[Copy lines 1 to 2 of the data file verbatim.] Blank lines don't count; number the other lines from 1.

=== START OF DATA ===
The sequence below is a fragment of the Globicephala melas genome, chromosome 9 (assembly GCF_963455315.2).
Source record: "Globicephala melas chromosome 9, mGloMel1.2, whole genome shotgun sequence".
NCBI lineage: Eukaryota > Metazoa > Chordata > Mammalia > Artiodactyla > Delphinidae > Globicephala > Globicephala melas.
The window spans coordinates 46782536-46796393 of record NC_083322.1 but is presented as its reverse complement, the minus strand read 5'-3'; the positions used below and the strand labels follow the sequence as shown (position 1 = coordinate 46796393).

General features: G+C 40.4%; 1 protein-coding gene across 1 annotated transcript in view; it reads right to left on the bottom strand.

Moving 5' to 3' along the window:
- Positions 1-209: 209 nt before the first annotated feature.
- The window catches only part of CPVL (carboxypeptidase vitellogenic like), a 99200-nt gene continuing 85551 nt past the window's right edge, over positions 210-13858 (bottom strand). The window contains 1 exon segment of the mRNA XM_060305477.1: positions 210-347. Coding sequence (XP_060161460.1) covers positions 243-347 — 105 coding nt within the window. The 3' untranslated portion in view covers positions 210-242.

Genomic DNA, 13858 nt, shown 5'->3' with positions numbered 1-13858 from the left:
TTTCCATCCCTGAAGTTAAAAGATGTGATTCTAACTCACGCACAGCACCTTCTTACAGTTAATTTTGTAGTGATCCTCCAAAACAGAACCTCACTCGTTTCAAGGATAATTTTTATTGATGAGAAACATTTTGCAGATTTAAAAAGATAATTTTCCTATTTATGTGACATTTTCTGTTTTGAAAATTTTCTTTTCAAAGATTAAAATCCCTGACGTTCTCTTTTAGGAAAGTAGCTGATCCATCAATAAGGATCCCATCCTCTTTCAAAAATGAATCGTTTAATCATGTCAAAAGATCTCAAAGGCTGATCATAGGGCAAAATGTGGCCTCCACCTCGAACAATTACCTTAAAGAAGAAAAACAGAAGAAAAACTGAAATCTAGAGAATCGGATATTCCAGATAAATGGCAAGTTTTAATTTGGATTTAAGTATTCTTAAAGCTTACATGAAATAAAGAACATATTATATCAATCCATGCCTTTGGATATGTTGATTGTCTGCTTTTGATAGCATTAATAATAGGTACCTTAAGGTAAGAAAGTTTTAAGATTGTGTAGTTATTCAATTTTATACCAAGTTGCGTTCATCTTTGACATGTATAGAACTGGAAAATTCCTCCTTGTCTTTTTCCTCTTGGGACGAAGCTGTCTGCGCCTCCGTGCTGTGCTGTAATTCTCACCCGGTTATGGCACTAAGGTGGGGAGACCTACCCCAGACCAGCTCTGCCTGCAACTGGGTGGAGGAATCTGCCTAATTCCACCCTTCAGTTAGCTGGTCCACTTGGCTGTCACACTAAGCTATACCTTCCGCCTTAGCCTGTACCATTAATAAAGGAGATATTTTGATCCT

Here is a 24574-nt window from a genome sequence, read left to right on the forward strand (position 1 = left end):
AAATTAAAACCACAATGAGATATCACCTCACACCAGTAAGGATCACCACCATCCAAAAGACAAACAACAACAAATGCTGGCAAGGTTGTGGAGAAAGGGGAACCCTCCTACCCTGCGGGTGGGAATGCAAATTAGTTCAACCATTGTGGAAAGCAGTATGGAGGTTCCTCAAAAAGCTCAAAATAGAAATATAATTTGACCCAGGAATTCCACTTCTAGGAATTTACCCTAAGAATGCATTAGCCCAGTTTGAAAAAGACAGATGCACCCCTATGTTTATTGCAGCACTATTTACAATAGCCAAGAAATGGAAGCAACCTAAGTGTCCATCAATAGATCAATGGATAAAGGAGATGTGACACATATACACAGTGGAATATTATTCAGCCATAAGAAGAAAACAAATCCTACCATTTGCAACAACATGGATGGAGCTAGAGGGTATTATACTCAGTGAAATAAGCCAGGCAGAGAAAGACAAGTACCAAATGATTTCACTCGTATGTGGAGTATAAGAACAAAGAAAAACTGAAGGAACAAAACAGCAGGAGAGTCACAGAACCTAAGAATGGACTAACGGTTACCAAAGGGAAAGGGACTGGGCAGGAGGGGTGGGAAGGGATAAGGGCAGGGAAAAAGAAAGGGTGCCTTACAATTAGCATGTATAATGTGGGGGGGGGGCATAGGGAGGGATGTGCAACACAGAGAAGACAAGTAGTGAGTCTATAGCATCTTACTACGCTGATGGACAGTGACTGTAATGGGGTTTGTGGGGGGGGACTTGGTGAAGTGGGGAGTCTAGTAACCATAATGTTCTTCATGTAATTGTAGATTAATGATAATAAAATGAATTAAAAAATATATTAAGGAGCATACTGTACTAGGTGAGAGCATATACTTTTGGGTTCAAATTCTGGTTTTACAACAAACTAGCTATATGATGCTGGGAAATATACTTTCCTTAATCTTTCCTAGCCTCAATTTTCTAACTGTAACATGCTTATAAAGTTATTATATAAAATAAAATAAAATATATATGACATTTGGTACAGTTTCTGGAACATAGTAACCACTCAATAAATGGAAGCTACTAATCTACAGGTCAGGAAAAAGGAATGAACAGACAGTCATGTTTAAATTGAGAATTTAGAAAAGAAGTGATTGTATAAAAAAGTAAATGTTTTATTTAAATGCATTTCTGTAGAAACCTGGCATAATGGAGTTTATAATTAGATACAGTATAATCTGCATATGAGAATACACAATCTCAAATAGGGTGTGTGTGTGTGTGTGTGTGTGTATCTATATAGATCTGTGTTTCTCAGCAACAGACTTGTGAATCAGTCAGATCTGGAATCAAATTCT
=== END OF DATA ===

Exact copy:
The sequence below is a fragment of the Globicephala melas genome, chromosome 9 (assembly GCF_963455315.2).
Source record: "Globicephala melas chromosome 9, mGloMel1.2, whole genome shotgun sequence".